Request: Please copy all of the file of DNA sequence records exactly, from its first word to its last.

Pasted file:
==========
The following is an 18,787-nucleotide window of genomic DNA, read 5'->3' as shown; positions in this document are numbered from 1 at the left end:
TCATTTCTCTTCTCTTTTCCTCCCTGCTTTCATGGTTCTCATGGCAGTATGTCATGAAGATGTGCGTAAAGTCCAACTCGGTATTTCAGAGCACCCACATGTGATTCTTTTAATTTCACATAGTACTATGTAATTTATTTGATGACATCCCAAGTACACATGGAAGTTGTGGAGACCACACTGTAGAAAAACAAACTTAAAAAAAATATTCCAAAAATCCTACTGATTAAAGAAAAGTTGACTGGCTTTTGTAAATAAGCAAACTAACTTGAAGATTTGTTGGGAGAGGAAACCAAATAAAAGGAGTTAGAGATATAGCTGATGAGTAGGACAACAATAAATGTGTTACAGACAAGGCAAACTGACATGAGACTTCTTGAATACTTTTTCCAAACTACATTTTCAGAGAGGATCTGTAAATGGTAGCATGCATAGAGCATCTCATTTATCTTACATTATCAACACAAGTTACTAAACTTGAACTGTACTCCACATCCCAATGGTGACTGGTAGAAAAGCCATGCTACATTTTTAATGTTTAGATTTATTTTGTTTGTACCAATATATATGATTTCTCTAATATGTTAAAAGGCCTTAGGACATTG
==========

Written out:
The following is an 18,787-nucleotide window of genomic DNA, read 5'->3' as shown; positions in this document are numbered from 1 at the left end:
TCATTTCTCTTCTCTTTTCCTCCCTGCTTTCATGGTTCTCATGGCAGTATGTCATGAAGATGTGCGTAAAGTCCAACTCGGTATTTCAGAGCACCCACATGTGATTCTTTTAATTTCACATAGTACTATGTAATTTATTTGATGACATCCCAAGTACACATGGAAGTTGTGGAGACCACACTGTAGAAAAACAAACTTAAAAAAAATATTCCAAAAATCCTACTGATTAAAGAAAAGTTGACTGGCTTTTGTAAATAAGCAAACTAACTTGAAGATTTGTTGGGAGAGGAAACCAAATAAAAGGAGTTAGAGATATAGCTGATGAGTAGGACAACAATAAATGTGTTACAGACAAGGCAAACTGACATGAGACTTCTTGAATACTTTTTCCAAACTACATTTTCAGAGAGGATCTGTAAATGGTAGCATGCATAGAGCATCTCATTTATCTTACATTATCAACACAAGTTACTAAACTTGAACTGTACTCCACATCCCAATGGTGACTGGTAGAAAAGCCATGCTACATTTTTAATGTTTAGATTTATTTTGTTTGTACCAATATATATGATTTCTCTAATATGTTAAAAGGCCTTAGGACATTG